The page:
I don’t have to answer to anyone about how I spend my time, my money or my Saturday evenings. I don’t have to ask anyone if it’s okay if I go out with the girls. I don’t have to consult anyone about how I’m raising my daughter. My boyfriend is a great guy, and I wouldn’t trade him for anything, but I’m good with not being married to him.
So with that in mind, I sometimes peruse books about being single in an effort to learn something new about this life I’ve chosen — or that chose me. Not those singlehood books about how to muddle through until you find a man and your life can begin. I’m talking about books that illuminate the art of singleness, written by people who know you can’t hang around waiting for marriage to give you permission to begin your life.
So last week I was on Amazon, looking at books about being a single woman of a certain age. I found one I liked and clicked the checkout button, already anticipating learning something new from the author.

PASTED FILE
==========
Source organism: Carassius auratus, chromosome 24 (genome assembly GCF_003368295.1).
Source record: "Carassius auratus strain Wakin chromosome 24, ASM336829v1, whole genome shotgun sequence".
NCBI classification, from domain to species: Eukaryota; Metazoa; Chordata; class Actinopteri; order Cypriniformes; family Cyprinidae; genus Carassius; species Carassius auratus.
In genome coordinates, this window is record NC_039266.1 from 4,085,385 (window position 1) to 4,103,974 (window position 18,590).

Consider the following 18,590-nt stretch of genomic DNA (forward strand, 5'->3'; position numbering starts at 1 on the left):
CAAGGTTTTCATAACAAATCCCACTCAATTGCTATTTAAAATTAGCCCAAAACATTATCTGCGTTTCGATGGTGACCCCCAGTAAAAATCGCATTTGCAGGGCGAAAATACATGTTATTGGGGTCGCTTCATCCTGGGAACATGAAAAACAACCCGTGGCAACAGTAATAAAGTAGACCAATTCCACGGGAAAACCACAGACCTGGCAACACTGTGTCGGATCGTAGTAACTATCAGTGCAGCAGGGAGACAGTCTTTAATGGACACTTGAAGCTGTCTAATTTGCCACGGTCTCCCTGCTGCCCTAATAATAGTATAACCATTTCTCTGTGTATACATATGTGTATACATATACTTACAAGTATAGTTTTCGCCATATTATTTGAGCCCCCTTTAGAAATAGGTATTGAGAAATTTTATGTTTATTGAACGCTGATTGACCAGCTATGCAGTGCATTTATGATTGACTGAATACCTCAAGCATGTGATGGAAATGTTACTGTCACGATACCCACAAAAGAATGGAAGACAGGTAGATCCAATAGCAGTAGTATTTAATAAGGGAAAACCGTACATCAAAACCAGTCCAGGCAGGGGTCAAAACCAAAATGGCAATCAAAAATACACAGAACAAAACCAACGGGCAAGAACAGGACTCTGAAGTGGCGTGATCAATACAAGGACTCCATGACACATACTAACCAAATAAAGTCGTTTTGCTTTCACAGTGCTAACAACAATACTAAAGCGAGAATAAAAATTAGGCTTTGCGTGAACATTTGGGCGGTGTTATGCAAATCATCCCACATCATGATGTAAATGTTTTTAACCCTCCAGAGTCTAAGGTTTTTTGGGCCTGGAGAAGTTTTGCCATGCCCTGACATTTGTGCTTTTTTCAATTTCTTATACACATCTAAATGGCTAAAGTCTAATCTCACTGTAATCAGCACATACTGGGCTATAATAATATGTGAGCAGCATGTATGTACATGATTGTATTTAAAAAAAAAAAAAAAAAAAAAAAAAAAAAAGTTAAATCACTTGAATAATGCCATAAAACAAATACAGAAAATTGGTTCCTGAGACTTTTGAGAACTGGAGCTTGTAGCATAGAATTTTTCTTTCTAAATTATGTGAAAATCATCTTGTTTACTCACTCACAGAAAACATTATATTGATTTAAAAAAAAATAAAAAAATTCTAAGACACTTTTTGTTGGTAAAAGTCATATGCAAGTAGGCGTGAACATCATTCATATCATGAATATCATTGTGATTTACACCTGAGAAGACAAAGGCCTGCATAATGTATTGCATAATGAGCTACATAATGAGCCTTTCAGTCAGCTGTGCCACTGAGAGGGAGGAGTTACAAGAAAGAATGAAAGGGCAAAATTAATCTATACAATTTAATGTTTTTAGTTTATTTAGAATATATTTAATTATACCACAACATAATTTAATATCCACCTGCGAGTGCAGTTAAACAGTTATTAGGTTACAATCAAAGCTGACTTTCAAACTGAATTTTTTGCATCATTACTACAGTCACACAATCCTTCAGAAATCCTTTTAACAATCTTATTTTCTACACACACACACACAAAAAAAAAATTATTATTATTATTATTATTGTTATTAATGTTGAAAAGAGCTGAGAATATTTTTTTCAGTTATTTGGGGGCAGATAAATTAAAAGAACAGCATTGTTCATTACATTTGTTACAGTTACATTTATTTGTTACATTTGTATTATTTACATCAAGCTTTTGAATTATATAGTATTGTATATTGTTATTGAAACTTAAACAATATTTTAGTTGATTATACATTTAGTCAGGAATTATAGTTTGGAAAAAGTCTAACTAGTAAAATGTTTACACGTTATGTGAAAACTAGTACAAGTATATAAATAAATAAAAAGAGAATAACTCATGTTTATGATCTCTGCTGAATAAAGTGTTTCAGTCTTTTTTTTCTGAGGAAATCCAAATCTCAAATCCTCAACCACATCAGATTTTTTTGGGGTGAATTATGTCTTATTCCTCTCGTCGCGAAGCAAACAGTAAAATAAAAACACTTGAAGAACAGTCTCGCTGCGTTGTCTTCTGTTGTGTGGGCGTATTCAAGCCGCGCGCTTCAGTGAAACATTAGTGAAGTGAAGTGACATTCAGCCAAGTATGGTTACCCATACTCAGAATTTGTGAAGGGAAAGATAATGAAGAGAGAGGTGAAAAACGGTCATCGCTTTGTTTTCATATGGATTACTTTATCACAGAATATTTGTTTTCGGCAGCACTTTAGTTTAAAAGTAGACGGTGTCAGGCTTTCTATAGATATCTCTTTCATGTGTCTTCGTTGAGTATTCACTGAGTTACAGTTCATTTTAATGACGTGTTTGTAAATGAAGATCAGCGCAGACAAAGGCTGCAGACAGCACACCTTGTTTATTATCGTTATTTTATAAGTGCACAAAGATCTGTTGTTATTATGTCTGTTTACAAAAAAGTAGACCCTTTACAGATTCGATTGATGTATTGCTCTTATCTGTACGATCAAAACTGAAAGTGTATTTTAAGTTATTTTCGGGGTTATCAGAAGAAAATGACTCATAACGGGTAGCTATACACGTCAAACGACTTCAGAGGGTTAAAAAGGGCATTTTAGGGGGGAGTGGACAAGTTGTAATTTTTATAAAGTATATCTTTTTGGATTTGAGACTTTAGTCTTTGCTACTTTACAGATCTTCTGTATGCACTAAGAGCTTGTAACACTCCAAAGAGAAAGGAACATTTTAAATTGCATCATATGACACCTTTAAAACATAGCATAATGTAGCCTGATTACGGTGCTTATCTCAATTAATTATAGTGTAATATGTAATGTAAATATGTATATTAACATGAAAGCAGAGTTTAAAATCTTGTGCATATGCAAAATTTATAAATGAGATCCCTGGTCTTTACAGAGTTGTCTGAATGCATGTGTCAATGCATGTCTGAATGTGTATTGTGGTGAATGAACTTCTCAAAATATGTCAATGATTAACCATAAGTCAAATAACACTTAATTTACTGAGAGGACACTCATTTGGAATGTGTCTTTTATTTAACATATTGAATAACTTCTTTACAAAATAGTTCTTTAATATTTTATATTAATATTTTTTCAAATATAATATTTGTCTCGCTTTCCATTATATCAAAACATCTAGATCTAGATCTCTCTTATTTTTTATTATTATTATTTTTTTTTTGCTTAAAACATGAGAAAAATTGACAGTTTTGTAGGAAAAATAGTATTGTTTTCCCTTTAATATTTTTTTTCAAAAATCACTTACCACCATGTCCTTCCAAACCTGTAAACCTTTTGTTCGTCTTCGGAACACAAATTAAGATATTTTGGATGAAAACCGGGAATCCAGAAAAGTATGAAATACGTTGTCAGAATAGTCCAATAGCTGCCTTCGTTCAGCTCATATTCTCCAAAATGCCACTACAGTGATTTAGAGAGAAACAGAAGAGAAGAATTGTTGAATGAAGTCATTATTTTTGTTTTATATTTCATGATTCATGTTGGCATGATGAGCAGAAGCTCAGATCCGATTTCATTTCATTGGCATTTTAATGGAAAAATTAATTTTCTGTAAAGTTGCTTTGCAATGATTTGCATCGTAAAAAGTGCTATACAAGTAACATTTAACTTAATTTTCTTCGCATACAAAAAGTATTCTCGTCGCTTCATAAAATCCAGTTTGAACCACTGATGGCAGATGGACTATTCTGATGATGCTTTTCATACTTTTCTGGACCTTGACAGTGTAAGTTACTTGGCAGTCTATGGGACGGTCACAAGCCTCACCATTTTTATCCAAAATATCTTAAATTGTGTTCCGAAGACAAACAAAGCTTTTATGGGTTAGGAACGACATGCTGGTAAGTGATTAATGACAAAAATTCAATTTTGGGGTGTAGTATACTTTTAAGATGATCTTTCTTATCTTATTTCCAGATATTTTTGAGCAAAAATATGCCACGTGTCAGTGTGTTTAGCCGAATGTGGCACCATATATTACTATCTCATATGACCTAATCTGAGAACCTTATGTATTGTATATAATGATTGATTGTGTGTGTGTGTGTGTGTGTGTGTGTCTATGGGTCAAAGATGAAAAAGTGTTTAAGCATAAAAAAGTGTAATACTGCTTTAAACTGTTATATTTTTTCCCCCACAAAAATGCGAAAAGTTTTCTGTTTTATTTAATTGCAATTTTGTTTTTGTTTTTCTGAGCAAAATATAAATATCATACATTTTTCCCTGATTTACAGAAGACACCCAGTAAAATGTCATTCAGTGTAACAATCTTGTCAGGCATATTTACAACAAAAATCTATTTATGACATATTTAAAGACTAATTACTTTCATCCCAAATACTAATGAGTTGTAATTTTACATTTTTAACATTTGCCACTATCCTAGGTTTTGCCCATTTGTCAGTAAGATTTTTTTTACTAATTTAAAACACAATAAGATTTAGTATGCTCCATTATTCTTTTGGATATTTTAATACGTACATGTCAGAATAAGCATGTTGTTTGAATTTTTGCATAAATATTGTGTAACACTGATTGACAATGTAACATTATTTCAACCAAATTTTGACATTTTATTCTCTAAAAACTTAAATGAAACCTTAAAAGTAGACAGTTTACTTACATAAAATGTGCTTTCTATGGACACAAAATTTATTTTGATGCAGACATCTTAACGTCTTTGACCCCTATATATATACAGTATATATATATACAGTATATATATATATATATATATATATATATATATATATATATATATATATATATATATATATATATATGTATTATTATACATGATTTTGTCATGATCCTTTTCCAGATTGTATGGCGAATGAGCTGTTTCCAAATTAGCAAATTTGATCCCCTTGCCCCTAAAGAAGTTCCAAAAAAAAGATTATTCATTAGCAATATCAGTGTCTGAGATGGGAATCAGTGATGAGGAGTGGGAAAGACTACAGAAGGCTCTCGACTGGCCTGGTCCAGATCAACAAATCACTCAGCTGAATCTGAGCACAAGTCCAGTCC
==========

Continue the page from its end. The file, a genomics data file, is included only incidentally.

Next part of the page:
Amazon took that opportunity to ask me a question that completely deflated all my idealistic musings about singleness:
“Would you like to add this book to your wedding registry?”
No, Amazon. No, I would not.
Many years ago, in a previous life, I was the pastor’s daughter in a very large church, and the old ladies there were quite concerned that I was in my thirties and had not yet managed to snag a man. They were forever patting me on the arm and saying things like “Don’t you worry, honey — you’ll meet the right one someday.” Or they’d poke me in the ribs at weddings and cackle, “You’re next, honey!” I’ve often wondered if maybe I should have poked THEM in the ribs at funerals and said the same thing.
I’m pretty sure Amazon is run by those ladies.